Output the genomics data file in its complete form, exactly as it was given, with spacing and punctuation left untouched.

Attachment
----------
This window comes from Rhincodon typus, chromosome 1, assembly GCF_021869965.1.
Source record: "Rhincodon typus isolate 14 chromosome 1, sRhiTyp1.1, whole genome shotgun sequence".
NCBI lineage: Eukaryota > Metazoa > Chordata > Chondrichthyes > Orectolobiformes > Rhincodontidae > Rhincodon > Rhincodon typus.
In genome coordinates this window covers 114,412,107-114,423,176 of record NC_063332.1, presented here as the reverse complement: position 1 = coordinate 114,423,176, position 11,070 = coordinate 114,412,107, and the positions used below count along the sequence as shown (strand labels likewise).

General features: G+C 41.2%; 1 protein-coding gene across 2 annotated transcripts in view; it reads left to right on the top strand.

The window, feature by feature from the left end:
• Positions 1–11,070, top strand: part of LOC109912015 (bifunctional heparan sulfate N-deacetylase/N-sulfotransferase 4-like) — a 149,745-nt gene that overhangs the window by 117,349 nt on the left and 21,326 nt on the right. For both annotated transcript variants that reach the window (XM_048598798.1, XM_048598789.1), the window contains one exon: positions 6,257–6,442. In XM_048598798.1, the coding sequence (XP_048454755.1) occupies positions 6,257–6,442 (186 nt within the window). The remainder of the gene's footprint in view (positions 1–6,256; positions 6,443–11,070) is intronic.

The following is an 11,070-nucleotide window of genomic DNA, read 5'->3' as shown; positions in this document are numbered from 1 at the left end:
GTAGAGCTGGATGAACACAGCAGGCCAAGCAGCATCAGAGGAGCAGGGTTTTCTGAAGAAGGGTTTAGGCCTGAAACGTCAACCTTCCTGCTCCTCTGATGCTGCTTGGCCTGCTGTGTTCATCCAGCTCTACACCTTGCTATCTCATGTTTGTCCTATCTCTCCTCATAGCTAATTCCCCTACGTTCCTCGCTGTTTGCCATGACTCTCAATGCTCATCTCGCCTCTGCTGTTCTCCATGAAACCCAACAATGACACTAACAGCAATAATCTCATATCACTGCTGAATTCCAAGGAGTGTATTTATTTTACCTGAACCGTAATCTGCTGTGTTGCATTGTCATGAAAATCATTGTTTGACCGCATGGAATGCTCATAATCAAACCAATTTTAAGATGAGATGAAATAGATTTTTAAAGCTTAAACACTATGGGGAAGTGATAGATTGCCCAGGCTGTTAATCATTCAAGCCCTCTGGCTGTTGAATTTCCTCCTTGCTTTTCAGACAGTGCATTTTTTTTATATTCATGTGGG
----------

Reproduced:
This window comes from Rhincodon typus, chromosome 1, assembly GCF_021869965.1.
Source record: "Rhincodon typus isolate 14 chromosome 1, sRhiTyp1.1, whole genome shotgun sequence".
NCBI lineage: Eukaryota > Metazoa > Chordata > Chondrichthyes > Orectolobiformes > Rhincodontidae > Rhincodon > Rhincodon typus.
In genome coordinates this window covers 114,412,107-114,423,176 of record NC_063332.1, presented here as the reverse complement: position 1 = coordinate 114,423,176, position 11,070 = coordinate 114,412,107, and the positions used below count along the sequence as shown (strand labels likewise).

General features: G+C 41.2%; 1 protein-coding gene across 2 annotated transcripts in view; it reads left to right on the top strand.

The window, feature by feature from the left end:
• Positions 1–11,070, top strand: part of LOC109912015 (bifunctional heparan sulfate N-deacetylase/N-sulfotransferase 4-like) — a 149,745-nt gene that overhangs the window by 117,349 nt on the left and 21,326 nt on the right. For both annotated transcript variants that reach the window (XM_048598798.1, XM_048598789.1), the window contains one exon: positions 6,257–6,442. In XM_048598798.1, the coding sequence (XP_048454755.1) occupies positions 6,257–6,442 (186 nt within the window). The remainder of the gene's footprint in view (positions 1–6,256; positions 6,443–11,070) is intronic.

The following is an 11,070-nucleotide window of genomic DNA, read 5'->3' as shown; positions in this document are numbered from 1 at the left end:
GTAGAGCTGGATGAACACAGCAGGCCAAGCAGCATCAGAGGAGCAGGGTTTTCTGAAGAAGGGTTTAGGCCTGAAACGTCAACCTTCCTGCTCCTCTGATGCTGCTTGGCCTGCTGTGTTCATCCAGCTCTACACCTTGCTATCTCATGTTTGTCCTATCTCTCCTCATAGCTAATTCCCCTACGTTCCTCGCTGTTTGCCATGACTCTCAATGCTCATCTCGCCTCTGCTGTTCTCCATGAAACCCAACAATGACACTAACAGCAATAATCTCATATCACTGCTGAATTCCAAGGAGTGTATTTATTTTACCTGAACCGTAATCTGCTGTGTTGCATTGTCATGAAAATCATTGTTTGACCGCATGGAATGCTCATAATCAAACCAATTTTAAGATGAGATGAAATAGATTTTTAAAGCTTAAACACTATGGGGAAGTGATAGATTGCCCAGGCTGTTAATCATTCAAGCCCTCTGGCTGTTGAATTTCCTCCTTGCTTTTCAGACAGTGCATTTTTTTTATATTCATGTGGG